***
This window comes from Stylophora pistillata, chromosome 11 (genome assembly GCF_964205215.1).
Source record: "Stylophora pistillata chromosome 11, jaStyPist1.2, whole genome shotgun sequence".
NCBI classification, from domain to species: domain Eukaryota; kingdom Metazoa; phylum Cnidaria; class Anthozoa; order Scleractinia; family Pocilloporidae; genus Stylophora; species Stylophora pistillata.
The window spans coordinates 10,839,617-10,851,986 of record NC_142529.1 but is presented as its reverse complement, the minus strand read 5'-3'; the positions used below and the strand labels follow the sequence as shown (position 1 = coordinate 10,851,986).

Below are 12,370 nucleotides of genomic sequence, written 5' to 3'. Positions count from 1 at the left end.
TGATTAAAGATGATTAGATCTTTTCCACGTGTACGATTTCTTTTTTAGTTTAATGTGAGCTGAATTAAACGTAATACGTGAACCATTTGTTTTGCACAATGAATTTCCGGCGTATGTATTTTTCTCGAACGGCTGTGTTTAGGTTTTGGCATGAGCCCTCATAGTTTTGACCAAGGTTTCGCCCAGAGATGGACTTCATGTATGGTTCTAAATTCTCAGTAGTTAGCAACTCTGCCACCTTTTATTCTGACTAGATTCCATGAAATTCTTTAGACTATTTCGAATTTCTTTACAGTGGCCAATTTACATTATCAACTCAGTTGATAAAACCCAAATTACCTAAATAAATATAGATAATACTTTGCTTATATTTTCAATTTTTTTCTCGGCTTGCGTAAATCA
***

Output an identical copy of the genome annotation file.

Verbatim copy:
This window comes from Stylophora pistillata, chromosome 11 (genome assembly GCF_964205215.1).
Source record: "Stylophora pistillata chromosome 11, jaStyPist1.2, whole genome shotgun sequence".
NCBI classification, from domain to species: domain Eukaryota; kingdom Metazoa; phylum Cnidaria; class Anthozoa; order Scleractinia; family Pocilloporidae; genus Stylophora; species Stylophora pistillata.
The window spans coordinates 10,839,617-10,851,986 of record NC_142529.1 but is presented as its reverse complement, the minus strand read 5'-3'; the positions used below and the strand labels follow the sequence as shown (position 1 = coordinate 10,851,986).

Below are 12,370 nucleotides of genomic sequence, written 5' to 3'. Positions count from 1 at the left end.
TGATTAAAGATGATTAGATCTTTTCCACGTGTACGATTTCTTTTTTAGTTTAATGTGAGCTGAATTAAACGTAATACGTGAACCATTTGTTTTGCACAATGAATTTCCGGCGTATGTATTTTTCTCGAACGGCTGTGTTTAGGTTTTGGCATGAGCCCTCATAGTTTTGACCAAGGTTTCGCCCAGAGATGGACTTCATGTATGGTTCTAAATTCTCAGTAGTTAGCAACTCTGCCACCTTTTATTCTGACTAGATTCCATGAAATTCTTTAGACTATTTCGAATTTCTTTACAGTGGCCAATTTACATTATCAACTCAGTTGATAAAACCCAAATTACCTAAATAAATATAGATAATACTTTGCTTATATTTTCAATTTTTTTCTCGGCTTGCGTAAATCA